Un viaggio straordinario 'a sud delle nuvole', alla scoperta di Nu Guo, il paese delle donne. Qui abitano i Moso, un'etnia strutturata in grandi famiglie matriarcali. Un sistema unico, nel quale le donne 'portano sulle spalle' un'intera comunità e i valori su cui sono costruite tutte le nostre società sono rovesciati. I Moso, infatti, rifiutano il matrimonio e le coppie passano la notte insieme per separarsi all'alba.


L'Autrice Francesca Rosati Freeman  ripercorre il viaggio di Namu, la protagonista di "Il paese delle donne" (Sperlig & Kupfer) nello Yunnan, la provincia cinese dove abitano i Moso, una piccola minoranza etnica presso la quale le donne hanno un ruolo preminente e molto speciale.

Un'interessante approfondimento sociale e poltico di una piccola realtà della Cina del sud ovest. L'autrice visita ripetutamente la regione e riesce ad entrare nelle case e dar voce a tanti Moso che altrimenti non ascolterebbe nessuno. Il libro mette a nudo i successi ma anche le contraddizioni dell'amministrazione cinese in questa regiona, dagli estremismi del maoismo alla maggiore autonomia dei giorni nostri.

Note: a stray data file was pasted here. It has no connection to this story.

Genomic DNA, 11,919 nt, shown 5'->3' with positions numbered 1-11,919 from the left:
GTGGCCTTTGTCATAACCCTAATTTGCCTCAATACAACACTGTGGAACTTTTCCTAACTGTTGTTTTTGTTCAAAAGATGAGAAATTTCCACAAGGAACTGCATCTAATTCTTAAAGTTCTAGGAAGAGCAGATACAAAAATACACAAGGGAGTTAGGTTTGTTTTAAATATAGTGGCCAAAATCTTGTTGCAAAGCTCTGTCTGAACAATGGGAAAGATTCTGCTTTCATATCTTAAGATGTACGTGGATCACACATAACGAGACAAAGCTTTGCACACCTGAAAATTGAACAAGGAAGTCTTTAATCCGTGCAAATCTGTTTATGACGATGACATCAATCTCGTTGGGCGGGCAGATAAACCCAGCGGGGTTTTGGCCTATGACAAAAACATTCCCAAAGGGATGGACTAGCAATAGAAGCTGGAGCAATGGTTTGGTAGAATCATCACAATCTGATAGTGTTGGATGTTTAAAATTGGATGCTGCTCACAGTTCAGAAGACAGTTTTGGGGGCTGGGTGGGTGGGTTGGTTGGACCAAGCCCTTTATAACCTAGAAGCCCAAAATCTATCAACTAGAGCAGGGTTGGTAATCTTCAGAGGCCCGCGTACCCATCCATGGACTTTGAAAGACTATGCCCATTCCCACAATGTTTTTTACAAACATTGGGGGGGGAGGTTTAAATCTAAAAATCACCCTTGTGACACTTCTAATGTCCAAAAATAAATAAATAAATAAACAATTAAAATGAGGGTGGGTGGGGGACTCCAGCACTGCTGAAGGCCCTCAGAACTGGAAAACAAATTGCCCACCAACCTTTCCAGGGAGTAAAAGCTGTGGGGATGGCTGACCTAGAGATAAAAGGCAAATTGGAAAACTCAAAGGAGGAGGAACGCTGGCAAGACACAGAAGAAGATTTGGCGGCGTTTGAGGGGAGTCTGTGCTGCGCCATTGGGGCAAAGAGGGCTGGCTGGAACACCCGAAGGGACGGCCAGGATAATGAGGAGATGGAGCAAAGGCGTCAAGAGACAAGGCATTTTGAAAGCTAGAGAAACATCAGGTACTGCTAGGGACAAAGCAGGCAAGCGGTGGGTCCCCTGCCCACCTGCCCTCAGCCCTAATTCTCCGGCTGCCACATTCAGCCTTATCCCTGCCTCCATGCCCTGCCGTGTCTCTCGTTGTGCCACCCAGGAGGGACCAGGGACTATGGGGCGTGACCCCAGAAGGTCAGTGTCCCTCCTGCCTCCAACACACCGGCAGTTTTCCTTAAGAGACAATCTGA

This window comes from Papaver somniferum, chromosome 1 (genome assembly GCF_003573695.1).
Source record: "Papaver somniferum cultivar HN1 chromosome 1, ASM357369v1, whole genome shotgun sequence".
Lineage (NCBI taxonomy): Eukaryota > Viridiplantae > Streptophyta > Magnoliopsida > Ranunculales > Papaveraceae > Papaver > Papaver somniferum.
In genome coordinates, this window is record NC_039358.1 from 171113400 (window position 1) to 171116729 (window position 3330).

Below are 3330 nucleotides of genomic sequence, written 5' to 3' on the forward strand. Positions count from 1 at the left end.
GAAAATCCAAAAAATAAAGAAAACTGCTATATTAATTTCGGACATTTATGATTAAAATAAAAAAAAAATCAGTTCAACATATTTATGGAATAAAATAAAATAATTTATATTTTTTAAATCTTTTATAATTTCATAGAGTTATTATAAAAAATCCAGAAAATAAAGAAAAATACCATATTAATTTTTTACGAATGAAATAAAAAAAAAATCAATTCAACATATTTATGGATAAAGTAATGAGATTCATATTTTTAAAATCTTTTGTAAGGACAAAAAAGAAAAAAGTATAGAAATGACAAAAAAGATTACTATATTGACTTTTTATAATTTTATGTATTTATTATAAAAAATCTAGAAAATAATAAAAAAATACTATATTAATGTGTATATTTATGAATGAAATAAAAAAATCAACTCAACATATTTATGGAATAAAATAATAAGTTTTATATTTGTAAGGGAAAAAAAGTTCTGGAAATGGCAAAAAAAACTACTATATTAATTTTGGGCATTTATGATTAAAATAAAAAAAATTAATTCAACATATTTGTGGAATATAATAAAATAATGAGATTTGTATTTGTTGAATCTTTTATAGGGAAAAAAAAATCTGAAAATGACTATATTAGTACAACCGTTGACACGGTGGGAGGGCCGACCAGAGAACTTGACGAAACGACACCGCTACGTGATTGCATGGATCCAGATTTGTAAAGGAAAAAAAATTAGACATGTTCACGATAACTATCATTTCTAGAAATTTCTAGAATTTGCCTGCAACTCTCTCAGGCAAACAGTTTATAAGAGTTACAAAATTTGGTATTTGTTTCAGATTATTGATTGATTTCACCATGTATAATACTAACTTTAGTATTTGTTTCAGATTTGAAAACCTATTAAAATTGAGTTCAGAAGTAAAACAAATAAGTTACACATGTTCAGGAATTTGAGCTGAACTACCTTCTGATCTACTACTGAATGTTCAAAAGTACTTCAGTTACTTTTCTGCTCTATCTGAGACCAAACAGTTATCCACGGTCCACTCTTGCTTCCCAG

Consiglio di leggere entrambi i libri, sono complementari tra di loro.

Book Review/Recensione: Leaving Mother Lake, by Namu and Christine Mathieu, *****

Recensione italiana di seguito


The Tibetans refer to Moso country as "The Country of Daughters" because of their unique matrilineal society. In Moso culture, daughters are favoured children. There is no word for father, marriage is considered a backward practice and property is passed on from mother to daughter. This book is the haunting memoir of a girl growing up in a remarkable place. In her village, Namu was known as the girl whose mother tried to give her away three times because she would not stop crying...

27 April 2011

4. - 27 APR: Lijiang, Jade Dragon Mountain, Baisha, market

Up early and off to a bus ride to the mountains of Yulong Xueshan (Jade Dragon Mountain), where we leave the bus and buy some tickets. To do so, one must go through a weird sort of hangar, with a whole series of stands selling anything from oxygen bottles (in case of mountain sickness) to T-shirts, to traditional Chinese medicine, to dried frogs... I end up buying some CDs of local music.